INDIANAPOLIS – Heading into the Big Ten Championship Game, the Michigan State Spartan defense was only allowing 64.8 yards rushing per game during the 2013 season.
The Ohio State Buckeyes ran for 273 yards against the Spartans in Saturday’s title game — more than four times as much as their season average — but ended up on the wrong side of a 34-24 decision, ending any dream they had of making a trip to Pasadena, Calif. to play for the BCS National Championship.
Despite the big rushing total, OSU senior running back Carlos Hyde felt like he could have done more on the ground, as is the case with every game.
“I always want the ball more. I always want the ball more, just (to) get that momentum going for the offense,” Hyde said after carrying the ball 18 times for 118 yards in the loss.
Hyde’s backfield mate, junior quarterback Braxton Miller, finished the night with 21 carries for 142 yards and two touchdowns. Miller also got the call on arguably the biggest play of the season — a fourth and two from the OSU 47 — and was stuffed.
“I thought it was a great call. I felt like we had them,” Hyde said of Miller’s failed attempt to keep the drive and OSU’s undefeated season hopes alive. “A guy came off his block and made a great play right there.”
OSU coach Urban Meyer said he “wanted to put the ball in the hands” of his best player (Miller) to try and get a first down, saying it was ultimately his call.
Miller had his fair share of success rushing the ball in the second half — 11 carries for 68 yards — but as the game wore on, Hyde felt like he could have been getting whatever yardage needed for his team.
“I felt like I could have got any yardage we needed that second half,” Hyde said. “Me and the offensive line was doing a great job. I just felt like we could have ran the ball the whole game in the second half … but you can’t question the coaching calls.”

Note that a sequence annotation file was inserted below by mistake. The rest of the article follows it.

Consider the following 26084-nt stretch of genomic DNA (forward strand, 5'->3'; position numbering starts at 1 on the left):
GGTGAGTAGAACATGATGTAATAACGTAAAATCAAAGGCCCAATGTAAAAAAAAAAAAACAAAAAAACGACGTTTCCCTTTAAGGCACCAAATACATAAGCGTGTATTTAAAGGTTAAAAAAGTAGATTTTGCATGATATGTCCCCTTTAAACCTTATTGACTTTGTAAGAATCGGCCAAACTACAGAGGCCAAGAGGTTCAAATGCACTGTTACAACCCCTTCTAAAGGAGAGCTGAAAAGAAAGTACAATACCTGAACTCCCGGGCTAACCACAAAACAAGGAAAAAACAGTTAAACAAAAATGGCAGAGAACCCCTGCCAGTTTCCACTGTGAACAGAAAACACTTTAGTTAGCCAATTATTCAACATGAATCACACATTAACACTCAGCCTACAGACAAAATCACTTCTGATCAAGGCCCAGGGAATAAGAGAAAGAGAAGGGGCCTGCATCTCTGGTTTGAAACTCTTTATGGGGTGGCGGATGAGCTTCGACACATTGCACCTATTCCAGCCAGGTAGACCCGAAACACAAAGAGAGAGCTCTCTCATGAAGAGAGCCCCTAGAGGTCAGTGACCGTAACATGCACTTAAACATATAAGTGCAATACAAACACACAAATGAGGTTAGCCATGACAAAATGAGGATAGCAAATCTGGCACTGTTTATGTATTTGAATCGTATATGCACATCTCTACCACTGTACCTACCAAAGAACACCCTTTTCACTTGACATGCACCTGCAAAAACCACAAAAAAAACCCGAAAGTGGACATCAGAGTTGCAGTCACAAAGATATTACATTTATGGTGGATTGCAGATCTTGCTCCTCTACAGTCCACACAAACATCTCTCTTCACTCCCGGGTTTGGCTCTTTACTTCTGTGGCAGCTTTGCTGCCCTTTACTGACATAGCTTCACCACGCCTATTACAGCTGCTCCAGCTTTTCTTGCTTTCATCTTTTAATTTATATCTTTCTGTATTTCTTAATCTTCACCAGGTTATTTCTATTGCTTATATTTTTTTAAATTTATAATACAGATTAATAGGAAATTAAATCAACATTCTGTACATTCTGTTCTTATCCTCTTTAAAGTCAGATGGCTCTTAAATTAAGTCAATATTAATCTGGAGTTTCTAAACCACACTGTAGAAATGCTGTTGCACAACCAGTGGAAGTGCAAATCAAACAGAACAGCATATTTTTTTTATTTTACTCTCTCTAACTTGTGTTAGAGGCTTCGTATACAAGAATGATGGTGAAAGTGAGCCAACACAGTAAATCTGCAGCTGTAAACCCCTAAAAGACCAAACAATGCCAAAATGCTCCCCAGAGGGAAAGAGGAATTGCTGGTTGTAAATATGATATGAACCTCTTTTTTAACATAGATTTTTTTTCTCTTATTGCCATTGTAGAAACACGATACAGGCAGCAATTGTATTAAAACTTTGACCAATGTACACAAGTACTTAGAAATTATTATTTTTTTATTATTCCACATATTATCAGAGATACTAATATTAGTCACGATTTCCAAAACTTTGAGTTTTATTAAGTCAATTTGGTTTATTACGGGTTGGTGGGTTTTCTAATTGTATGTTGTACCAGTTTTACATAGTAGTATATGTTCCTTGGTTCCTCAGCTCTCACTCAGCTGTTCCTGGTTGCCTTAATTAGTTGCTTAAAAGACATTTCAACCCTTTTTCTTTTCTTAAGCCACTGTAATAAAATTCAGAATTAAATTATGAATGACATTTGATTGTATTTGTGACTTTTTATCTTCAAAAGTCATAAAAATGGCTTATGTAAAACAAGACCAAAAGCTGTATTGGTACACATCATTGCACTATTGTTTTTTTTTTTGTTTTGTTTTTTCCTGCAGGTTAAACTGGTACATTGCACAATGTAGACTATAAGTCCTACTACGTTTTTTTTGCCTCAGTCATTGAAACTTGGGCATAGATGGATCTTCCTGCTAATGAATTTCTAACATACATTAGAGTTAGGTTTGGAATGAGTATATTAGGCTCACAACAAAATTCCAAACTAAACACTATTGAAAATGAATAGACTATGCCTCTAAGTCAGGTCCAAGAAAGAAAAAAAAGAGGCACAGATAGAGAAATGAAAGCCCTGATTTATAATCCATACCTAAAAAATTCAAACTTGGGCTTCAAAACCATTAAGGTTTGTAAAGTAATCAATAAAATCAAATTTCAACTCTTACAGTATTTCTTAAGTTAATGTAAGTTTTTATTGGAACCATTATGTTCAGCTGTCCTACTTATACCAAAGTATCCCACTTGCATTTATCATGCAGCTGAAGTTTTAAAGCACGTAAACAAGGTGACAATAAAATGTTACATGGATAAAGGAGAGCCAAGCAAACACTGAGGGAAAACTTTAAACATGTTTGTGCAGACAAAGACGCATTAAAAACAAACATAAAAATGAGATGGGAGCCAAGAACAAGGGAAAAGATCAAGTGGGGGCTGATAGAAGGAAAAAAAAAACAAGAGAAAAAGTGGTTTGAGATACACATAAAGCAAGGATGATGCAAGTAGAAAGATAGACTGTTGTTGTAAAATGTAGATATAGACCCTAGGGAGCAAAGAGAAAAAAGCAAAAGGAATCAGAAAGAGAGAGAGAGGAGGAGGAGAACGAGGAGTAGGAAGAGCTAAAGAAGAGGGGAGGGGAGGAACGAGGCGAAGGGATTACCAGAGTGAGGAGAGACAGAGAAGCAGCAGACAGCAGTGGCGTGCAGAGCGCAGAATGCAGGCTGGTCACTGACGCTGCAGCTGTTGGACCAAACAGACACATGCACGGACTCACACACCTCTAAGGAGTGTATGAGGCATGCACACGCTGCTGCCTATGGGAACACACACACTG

Meyer’s response was short when he was asked if in a perfect world, Hyde would have gotten more touches against the Spartans.
“Yeah,” Meyer said.
OSU punted seven times against Michigan State and Miller only threw for 101 yards on eight completions.
“There’s always a thousand different things you could have done different in games like this,” OSU offensive coordinator and quarterbacks coach Tom Herman said after the loss, noting how he did not experience thoughts about giving Hyde the ball more when the outcome was decided. “So sit back and watch the film and figure out what those are and make sure those don’t happen again. But coming off the field, I didn’t feel that.”
Hyde entered Saturday night’s game with 1,290 yards on the season, tallying those in only nine games after being suspended for the first three after his involvement in an incident at a Columbus bar in July. In OSU’s last three games against Illinois, Indiana and Michigan, he picked up 589 yards on the ground.
“I think we could have gotten him (the ball) a little more,” redshirt-senior center Corey Linsley said after the loss. “I thought going into this game we had a great, great plan. That number (of carries) is cool, you know whatever … they thought that was best and we just didn’t get the job done.”
The Spartans beat the Buckeyes with 17 straight unanswered points down the stretch. A lack of execution on both sides of the ball led to the end of the nation’s longest winning streak, but Hyde was brief in his response when asked about the lack of times his number was called.
“I mean, it happens,” Hyde said with a shrug of his shoulders and a glance at the floor.